The clock selector control 7 is shown in FIG. 7a. The composite clock signals CLSY-A, CLSY-B and CLSY-C are fed to a multiplexer 63. The frequency error signals of the composite signals CLSY-A, CLSY-B and CLSY-C are fed to a combinatorial network 67, which also receives the corresponding phase error signals of the composite clock signals. The combinatorial network 67 provides signals on its output terminal indicating that only the clock signal A or B or C is available, that only both A and B are available, that only both B and C are available, that only both C and A are available and finally that all three signals A and B and C are available. The truth table of the combinatorial network is shown in FIG. 7b.

The availability signals are fed to a state machine 69 controlling the multiplexer 63 according to a programmed control scheme. This control scheme is illustrated by the state diagram of FIG. 7c. Three states 71, 73 and 75 are provided, one for each one of the three composite clock signals CLSY-A, CLSY-B, CLSY-C, in which exactly this clock signal is the selected signal, that signal which is to be provided from all of the clock selector 3 and in particular from the clock selector control 7. The machine passes from the state 71, CLSY-A selected, to the state 73, CLSY-B selected, in the case where some of the signals “only CLSY-B available ” or “only CLSY-B and CLSY-C available ” exist. The machine passes from the state 71, CLSY-A selected, to the state 75, CLSY-C selected, in the case where the signal “only CLSY-C available ” exists. The machine passes from the state 73, CLSY-B selected, to the state 75, CLSY-C selected, in the case where some of the signals “only CLSY-C available ” or “only CLSY-C and CLSY-A available ” exist. The machine passes from the state 73, CLSY-B selected, to the state 71, CLSY-A selected, in the case where the signal “only CLSY-A available ” exists. The machine passes from the state 75, CLSY-C selected, to the state 71, CLSY-A selected, in the case where some of the signals “only CLSY-A available” or “only CLSY-A and CLSY-B available ” exist. The machine passes from the state 75, CLSY-C selected, to the state 73, CLSY-B selected, in the case where the signal “only CLSY-B available ” exists.

The composite clock signal selected by the multiplexer 63 is then supplied to the corresponding phase-locked loop circuit for retrieving system bit clock and synch rate, which are then distributed for use in the respective plane, and also to a regenerator 6, see FIG. 1, in the case where further cascaded units are provided. From the selected clock signal, in a detector circuit 77, also possible encountered ID-codes and synch patterns are extracted for supplying count pulses each time that they are encountered for incrementing the count registers 14 and 67, respectively, see FIG. 4, in order to be processed by the monitoring unit 12.

Alternatively, count pulses corresponding to the ID-code that is valid for the clock signal selected at the considered time, could be supplied directly by the state machine 69, as is indicated by dotted lines, and also a count pulse corresponding to the arriving synchronization pulse for updating the counters.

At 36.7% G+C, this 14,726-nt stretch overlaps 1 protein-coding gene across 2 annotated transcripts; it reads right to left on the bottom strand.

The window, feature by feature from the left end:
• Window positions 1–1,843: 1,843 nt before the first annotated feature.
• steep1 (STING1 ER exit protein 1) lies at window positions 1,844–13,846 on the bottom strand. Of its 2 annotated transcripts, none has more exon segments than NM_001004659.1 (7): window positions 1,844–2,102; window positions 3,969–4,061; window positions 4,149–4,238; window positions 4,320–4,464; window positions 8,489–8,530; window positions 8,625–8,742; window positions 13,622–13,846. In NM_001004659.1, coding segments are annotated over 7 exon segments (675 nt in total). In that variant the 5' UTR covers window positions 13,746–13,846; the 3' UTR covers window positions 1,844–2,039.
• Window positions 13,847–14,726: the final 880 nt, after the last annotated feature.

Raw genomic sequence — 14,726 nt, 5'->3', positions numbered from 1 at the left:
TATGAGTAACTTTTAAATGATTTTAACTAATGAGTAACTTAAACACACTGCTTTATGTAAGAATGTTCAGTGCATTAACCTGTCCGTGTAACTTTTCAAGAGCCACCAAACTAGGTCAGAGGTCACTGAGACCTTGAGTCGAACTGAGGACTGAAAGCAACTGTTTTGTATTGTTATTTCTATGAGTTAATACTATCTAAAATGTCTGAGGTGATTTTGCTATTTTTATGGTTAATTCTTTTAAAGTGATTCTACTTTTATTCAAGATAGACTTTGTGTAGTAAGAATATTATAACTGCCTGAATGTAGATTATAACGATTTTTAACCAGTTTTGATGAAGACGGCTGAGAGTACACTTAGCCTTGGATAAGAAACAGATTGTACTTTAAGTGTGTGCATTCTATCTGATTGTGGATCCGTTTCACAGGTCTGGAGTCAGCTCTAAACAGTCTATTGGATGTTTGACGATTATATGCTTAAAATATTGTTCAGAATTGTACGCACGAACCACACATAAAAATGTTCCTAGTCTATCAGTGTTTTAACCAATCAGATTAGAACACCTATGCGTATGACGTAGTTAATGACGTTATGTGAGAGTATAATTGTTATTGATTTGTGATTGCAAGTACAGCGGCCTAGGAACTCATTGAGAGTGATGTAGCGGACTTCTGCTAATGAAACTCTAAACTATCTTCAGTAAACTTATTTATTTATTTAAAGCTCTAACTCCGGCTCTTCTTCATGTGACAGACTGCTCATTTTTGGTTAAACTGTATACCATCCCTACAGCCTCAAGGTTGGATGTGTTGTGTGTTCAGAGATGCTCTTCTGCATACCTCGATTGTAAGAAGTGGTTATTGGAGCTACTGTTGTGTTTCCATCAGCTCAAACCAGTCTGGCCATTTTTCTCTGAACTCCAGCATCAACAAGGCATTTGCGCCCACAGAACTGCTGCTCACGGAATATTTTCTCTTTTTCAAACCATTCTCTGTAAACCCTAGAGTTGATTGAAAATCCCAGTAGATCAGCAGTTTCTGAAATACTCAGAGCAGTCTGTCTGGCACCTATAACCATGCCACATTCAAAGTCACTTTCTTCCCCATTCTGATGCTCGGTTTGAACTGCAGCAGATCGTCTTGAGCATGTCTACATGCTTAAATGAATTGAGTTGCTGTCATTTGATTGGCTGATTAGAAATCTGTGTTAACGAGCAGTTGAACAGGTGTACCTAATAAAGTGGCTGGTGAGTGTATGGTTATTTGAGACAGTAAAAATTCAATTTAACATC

In FIG. 8 a schematic picture of a plane in a subsystem is illustrated that schematically shows several of the components discussed above. The composite clock signals CLSY-A, CLSY-B and CLSY-C thus arrive to the multiplexer or switch 63, which is controlled by signals from the state machine 69 and normally all the time provides as an output signal, i.e. a selected signal, a clock signal that changes between the arriving clock signals at approximately regularly repeated times, in a cyclic schematic such as . . . CLSY-A→CLSY-B→CLSY-C→CLSY-A→CLSY-B→CLSY-C→. . .

The state machine 69 is here illustrated as incorporated in a control unit 70, which in addition to the state machine includes the combinatorial network 67. The control unit 70 receives as input signals the alarm signals, which thus are related to frequency error in clock signal A, frequency error in B,frequency error in C, phase error in A, phase error in B, phase error in C, both from the synch pattern, frequency error and ID-detectors 9 and from the phase error detectors 11. The combined detectors 9 first mentioned are here illustrated as divided into blocks 9′, 9″, where the former ones supply the frequency error signals and the latter ones deliver a signal for detected, preselected ID-code, for incrementing the registers 13 for the number of received ID-pulses. The input signals to the control unit 70 determine transitions between different states in the state machine 69 through the combinatorial network 67. Also in the composite signal selected by the switch 63 the ID-pulses are determined by means of the synch pattern and ID-detector 77 for incrementing the registers 14. This detector also supplies a signal for incrementing the register 67 containing a stored value that indicates the number of received or detected synch patterns. The selected clock signal is also delivered to the phase-locked loop circuit PLL 5 for retrieving a system bit clock and synch pulses.

Here also a control and monitoring unit 79 is illustrated in the shape of a processor that is controlled by a program stored in memory means 81. The control and monitoring unit 79 monitors, at periodically repeated occasions, the values which at these instances are stored in the different registers 13, 14, 67, in order to determine whether these values are as they can be expected to be and to deliver an alarm signal to some superior unit or operator in the case where the values are not the expected ones.

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Classifications
U.S. Classification713/500
International ClassificationH04Q11/04, H04J3/06, H04L7/033
Cooperative ClassificationH04J3/0688, H04J3/0614, H04Q11/0421
European ClassificationH04J3/06C5A, H04J3/06A2, H04Q11/04D
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Owner name: TELEFONAKTIEBOLAGET L M ERICSSON, SWEDEN
Free format text: ASSIGNMENT OF ASSIGNORS INTEREST;ASSIGNORS:LUNDH, PETER;WILHELMSSON, MATS;BJENNE, ANDERS;REEL/FRAME:009399/0134;SIGNING DATES FROM 19980713 TO 19980727